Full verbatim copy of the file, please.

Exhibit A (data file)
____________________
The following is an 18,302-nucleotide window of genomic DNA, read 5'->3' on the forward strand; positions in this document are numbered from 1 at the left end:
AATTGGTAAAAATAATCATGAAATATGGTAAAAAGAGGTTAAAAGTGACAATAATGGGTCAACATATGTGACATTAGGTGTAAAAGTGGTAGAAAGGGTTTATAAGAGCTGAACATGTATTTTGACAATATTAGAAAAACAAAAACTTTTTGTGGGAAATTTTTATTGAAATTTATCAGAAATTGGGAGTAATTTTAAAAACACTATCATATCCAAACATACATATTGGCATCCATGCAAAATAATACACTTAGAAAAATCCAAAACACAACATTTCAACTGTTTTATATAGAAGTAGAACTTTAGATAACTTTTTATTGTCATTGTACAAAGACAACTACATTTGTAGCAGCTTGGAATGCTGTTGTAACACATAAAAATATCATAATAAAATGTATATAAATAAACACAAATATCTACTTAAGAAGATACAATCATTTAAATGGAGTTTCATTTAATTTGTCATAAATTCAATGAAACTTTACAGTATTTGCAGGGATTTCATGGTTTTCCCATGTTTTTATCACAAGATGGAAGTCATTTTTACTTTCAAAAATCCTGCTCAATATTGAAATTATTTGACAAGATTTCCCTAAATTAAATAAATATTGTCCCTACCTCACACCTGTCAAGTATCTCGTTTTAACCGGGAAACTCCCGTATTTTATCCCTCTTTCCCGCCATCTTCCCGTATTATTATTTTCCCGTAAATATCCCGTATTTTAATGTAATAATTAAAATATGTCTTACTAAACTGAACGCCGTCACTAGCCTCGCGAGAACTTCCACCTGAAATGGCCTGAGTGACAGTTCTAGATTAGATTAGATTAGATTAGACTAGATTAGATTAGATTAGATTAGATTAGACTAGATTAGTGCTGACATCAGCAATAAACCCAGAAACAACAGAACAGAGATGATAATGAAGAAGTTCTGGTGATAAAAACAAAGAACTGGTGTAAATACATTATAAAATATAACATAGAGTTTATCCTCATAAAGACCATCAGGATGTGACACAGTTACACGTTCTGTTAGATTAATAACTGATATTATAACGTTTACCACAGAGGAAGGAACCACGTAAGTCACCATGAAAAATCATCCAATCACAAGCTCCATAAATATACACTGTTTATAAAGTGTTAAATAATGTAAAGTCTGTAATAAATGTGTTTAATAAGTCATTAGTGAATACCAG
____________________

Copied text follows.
The following is an 18,302-nucleotide window of genomic DNA, read 5'->3' on the forward strand; positions in this document are numbered from 1 at the left end:
AATTGGTAAAAATAATCATGAAATATGGTAAAAAGAGGTTAAAAGTGACAATAATGGGTCAACATATGTGACATTAGGTGTAAAAGTGGTAGAAAGGGTTTATAAGAGCTGAACATGTATTTTGACAATATTAGAAAAACAAAAACTTTTTGTGGGAAATTTTTATTGAAATTTATCAGAAATTGGGAGTAATTTTAAAAACACTATCATATCCAAACATACATATTGGCATCCATGCAAAATAATACACTTAGAAAAATCCAAAACACAACATTTCAACTGTTTTATATAGAAGTAGAACTTTAGATAACTTTTTATTGTCATTGTACAAAGACAACTACATTTGTAGCAGCTTGGAATGCTGTTGTAACACATAAAAATATCATAATAAAATGTATATAAATAAACACAAATATCTACTTAAGAAGATACAATCATTTAAATGGAGTTTCATTTAATTTGTCATAAATTCAATGAAACTTTACAGTATTTGCAGGGATTTCATGGTTTTCCCATGTTTTTATCACAAGATGGAAGTCATTTTTACTTTCAAAAATCCTGCTCAATATTGAAATTATTTGACAAGATTTCCCTAAATTAAATAAATATTGTCCCTACCTCACACCTGTCAAGTATCTCGTTTTAACCGGGAAACTCCCGTATTTTATCCCTCTTTCCCGCCATCTTCCCGTATTATTATTTTCCCGTAAATATCCCGTATTTTAATGTAATAATTAAAATATGTCTTACTAAACTGAACGCCGTCACTAGCCTCGCGAGAACTTCCACCTGAAATGGCCTGAGTGACAGTTCTAGATTAGATTAGATTAGATTAGACTAGATTAGATTAGATTAGATTAGATTAGACTAGATTAGTGCTGACATCAGCAATAAACCCAGAAACAACAGAACAGAGATGATAATGAAGAAGTTCTGGTGATAAAAACAAAGAACTGGTGTAAATACATTATAAAATATAACATAGAGTTTATCCTCATAAAGACCATCAGGATGTGACACAGTTACACGTTCTGTTAGATTAATAACTGATATTATAACGTTTACCACAGAGGAAGGAACCACGTAAGTCACCATGAAAAATCATCCAATCACAAGCTCCATAAATATACACTGTTTATAAAGTGTTAAATAATGTAAAGTCTGTAATAAATGTGTTTAATAAGTCATTAGTGAATACCAG